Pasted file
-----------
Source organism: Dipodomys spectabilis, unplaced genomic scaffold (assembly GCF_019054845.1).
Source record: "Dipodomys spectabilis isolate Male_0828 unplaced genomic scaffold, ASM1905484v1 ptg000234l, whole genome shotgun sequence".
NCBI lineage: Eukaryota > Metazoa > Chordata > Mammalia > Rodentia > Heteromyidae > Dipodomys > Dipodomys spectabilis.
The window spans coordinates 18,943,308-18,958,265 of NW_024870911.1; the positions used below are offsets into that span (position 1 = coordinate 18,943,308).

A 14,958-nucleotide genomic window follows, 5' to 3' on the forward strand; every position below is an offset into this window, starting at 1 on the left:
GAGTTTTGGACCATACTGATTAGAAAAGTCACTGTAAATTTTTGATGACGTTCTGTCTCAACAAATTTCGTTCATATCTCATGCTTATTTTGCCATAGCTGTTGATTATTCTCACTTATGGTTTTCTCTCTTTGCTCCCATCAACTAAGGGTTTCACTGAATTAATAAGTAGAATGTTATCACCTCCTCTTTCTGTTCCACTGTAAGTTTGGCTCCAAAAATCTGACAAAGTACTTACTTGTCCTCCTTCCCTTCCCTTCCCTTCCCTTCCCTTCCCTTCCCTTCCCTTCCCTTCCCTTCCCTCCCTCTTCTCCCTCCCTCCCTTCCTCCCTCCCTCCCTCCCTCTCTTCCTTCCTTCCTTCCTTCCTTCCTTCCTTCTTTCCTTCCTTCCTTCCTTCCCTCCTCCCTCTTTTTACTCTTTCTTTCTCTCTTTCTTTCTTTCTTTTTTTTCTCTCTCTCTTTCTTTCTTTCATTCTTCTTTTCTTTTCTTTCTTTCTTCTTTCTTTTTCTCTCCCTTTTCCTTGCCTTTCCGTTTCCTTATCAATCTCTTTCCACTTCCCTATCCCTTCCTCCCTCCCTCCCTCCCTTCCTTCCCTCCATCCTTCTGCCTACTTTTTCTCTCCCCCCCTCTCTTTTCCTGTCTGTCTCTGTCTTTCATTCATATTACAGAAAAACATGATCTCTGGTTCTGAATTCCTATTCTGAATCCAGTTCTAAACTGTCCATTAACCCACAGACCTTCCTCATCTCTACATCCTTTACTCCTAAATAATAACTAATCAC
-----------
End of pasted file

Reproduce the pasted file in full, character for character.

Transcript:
Source organism: Dipodomys spectabilis, unplaced genomic scaffold (assembly GCF_019054845.1).
Source record: "Dipodomys spectabilis isolate Male_0828 unplaced genomic scaffold, ASM1905484v1 ptg000234l, whole genome shotgun sequence".
NCBI lineage: Eukaryota > Metazoa > Chordata > Mammalia > Rodentia > Heteromyidae > Dipodomys > Dipodomys spectabilis.
The window spans coordinates 18,943,308-18,958,265 of NW_024870911.1; the positions used below are offsets into that span (position 1 = coordinate 18,943,308).

A 14,958-nucleotide genomic window follows, 5' to 3' on the forward strand; every position below is an offset into this window, starting at 1 on the left:
GAGTTTTGGACCATACTGATTAGAAAAGTCACTGTAAATTTTTGATGACGTTCTGTCTCAACAAATTTCGTTCATATCTCATGCTTATTTTGCCATAGCTGTTGATTATTCTCACTTATGGTTTTCTCTCTTTGCTCCCATCAACTAAGGGTTTCACTGAATTAATAAGTAGAATGTTATCACCTCCTCTTTCTGTTCCACTGTAAGTTTGGCTCCAAAAATCTGACAAAGTACTTACTTGTCCTCCTTCCCTTCCCTTCCCTTCCCTTCCCTTCCCTTCCCTTCCCTTCCCTTCCCTTCCCTCCCTCTTCTCCCTCCCTCCCTTCCTCCCTCCCTCCCTCCCTCTCTTCCTTCCTTCCTTCCTTCCTTCCTTCCTTCTTTCCTTCCTTCCTTCCTTCCCTCCTCCCTCTTTTTACTCTTTCTTTCTCTCTTTCTTTCTTTCTTTTTTTTCTCTCTCTCTTTCTTTCTTTCATTCTTCTTTTCTTTTCTTTCTTTCTTCTTTCTTTTTCTCTCCCTTTTCCTTGCCTTTCCGTTTCCTTATCAATCTCTTTCCACTTCCCTATCCCTTCCTCCCTCCCTCCCTCCCTTCCTTCCCTCCATCCTTCTGCCTACTTTTTCTCTCCCCCCCTCTCTTTTCCTGTCTGTCTCTGTCTTTCATTCATATTACAGAAAAACATGATCTCTGGTTCTGAATTCCTATTCTGAATCCAGTTCTAAACTGTCCATTAACCCACAGACCTTCCTCATCTCTACATCCTTTACTCCTAAATAATAACTAATCAC